You know I am a very involved hockey mom but I will be the first to tell you my kid is not going to play in the NHL, and I love when he scores, but I also love when he and his team celebrate each other’s goals, and great plays.
Celebrating is part of playing sports it is the reward for a job well done and results in confidence-building and team spirit, but not every team plays the same or gets along.
My hockey mom pal and I were having an in-depth conversation the other day and suddenly she told me a story that kind of took me back,.
Then when I landed back on the ice my head felt like it had been struck with a puck.
This story is one that no matter how many times I have repeated it in the last few days, people are confused as to why anyone on a team would be so odd to another teammate.
Lavishly live ice hockey out loud with the story of the Hockey Hug.
The Hockey Hug
Our kids enjoy hockey but her story just made me wonder what people are teaching their kids and why anyone on a team would behave this way.
Their team is composed of boys and girls, just like ours and they play long hours, travel to rinks all over and spend time in practice a lot so it goes without saying the kids know each other well and they are very comfortable with one another.
There have been a few problems on their team from parents not getting along but that has been about it.
Our kids coincide fabulously to the point that the team spends time at the one coaches home who has a pool and massive theater, just so they can be together more.
During one of their most recent games, after a score was made, one of the children on the team hugged one of the girls on the team.
Score, Celebrate & Hockey Hug?
He scored and teammate to teammate in the normal celebratory manner he just grabbed whoever was closest and hugged them.
It just so happened to be a teammate that was a girl and she told him, “really, you would hug me, get off, it’s not that big of a deal, and get over it!”.
The team has not had a great team record as far as wins go, so any score was celebrated and my friend was teary-eyed when she told me about this.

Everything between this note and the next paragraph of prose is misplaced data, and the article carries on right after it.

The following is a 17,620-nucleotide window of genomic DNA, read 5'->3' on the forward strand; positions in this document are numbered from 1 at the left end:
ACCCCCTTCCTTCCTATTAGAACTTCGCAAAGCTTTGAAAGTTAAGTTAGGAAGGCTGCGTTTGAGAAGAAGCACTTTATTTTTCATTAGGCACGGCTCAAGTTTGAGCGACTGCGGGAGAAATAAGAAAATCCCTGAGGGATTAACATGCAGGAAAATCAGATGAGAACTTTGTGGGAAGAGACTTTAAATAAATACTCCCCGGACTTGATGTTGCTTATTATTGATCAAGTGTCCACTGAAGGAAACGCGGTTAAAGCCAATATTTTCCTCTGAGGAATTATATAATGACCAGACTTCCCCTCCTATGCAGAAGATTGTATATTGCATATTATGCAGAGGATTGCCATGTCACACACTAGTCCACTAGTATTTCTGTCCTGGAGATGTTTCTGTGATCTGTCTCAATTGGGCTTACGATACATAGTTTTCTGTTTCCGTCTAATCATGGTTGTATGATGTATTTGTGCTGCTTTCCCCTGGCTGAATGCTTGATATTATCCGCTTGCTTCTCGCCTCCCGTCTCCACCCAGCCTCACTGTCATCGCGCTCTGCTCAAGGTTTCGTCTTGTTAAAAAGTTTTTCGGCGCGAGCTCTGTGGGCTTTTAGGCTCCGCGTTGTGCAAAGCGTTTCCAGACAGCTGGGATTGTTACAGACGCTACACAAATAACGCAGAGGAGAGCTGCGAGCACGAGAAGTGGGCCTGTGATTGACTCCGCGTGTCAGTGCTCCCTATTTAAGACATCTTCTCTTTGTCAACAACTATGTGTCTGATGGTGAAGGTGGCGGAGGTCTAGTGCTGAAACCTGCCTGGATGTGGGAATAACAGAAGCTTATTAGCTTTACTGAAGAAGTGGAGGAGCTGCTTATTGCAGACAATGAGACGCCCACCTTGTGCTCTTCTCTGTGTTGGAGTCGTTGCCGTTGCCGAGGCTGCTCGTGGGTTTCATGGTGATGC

What bothered her most is that the parent’s personalities are about the same, cold, callous and pretty unfriendly, even though they are part of the team.
What made my girlfriend sick to her stomach was not the hug being turned down, but the words that accompanied the whole episode.
What’s So Wrong With A Hockey Hug If You are Just Being Teammates?
Now for the icing on the puck: the parents refuse to cheer anyone on but their child!
Nor will the parents tell anyone on the team, “great job, great game, way to go, nice score.”
One of the parents went as far as to tell the boy that scored that if” he would have passed that puck, their daughter could have made the score!”
Now the parents began to bicker with each other because they felt that was an unfair comment and well you can see how this just all went west.
Shooting, Scoring, Totally Ignoring the Hockey Hug Issue
The kicker, to this story, as recanted by my hockey gal pal: their daughter was on the opposite end of the rink, there was no one open to pass to it was shoot or don’t score.
Then my girlfriend went on to just download on me how this young player more or less just escorts the other team down the ice rather than challenge them.
Kind of in disbelief about the whole thing, and trying to help her shrug it off.
I shook my head and when I looked to the right another family was coming to chit chat to me and they told me the exact same story(yeah they all know I write)
All this chatter over a goal that should have been all in fun, and celebrated became a fighting point and it became the moment that would define this hockey team’s parents.
IT just all ended ….
What is going on is something that is not new, but it is not always discussed. What parents say to their kids, about other families does run through their kid’s veins and into their lives.
Children react and interact as they are ‘coached’ to do, and if you are bringing your child up to be cold and mean through your own wants and needs, it spills over onto the ice.
This story plays out in every arena around the world, it is just in different volumes. I feel bad because parents are still talking about the whole thing a year later.
As a result of this unfortunate turn of events, my girlfriend and her son have decided to leave their current organization and not to travel to any more of the season’s optional tournaments.
It is sad to hear a tale like this and you have to wonder how many other hockey parents have acted this way or have been faced with similar dilemmas?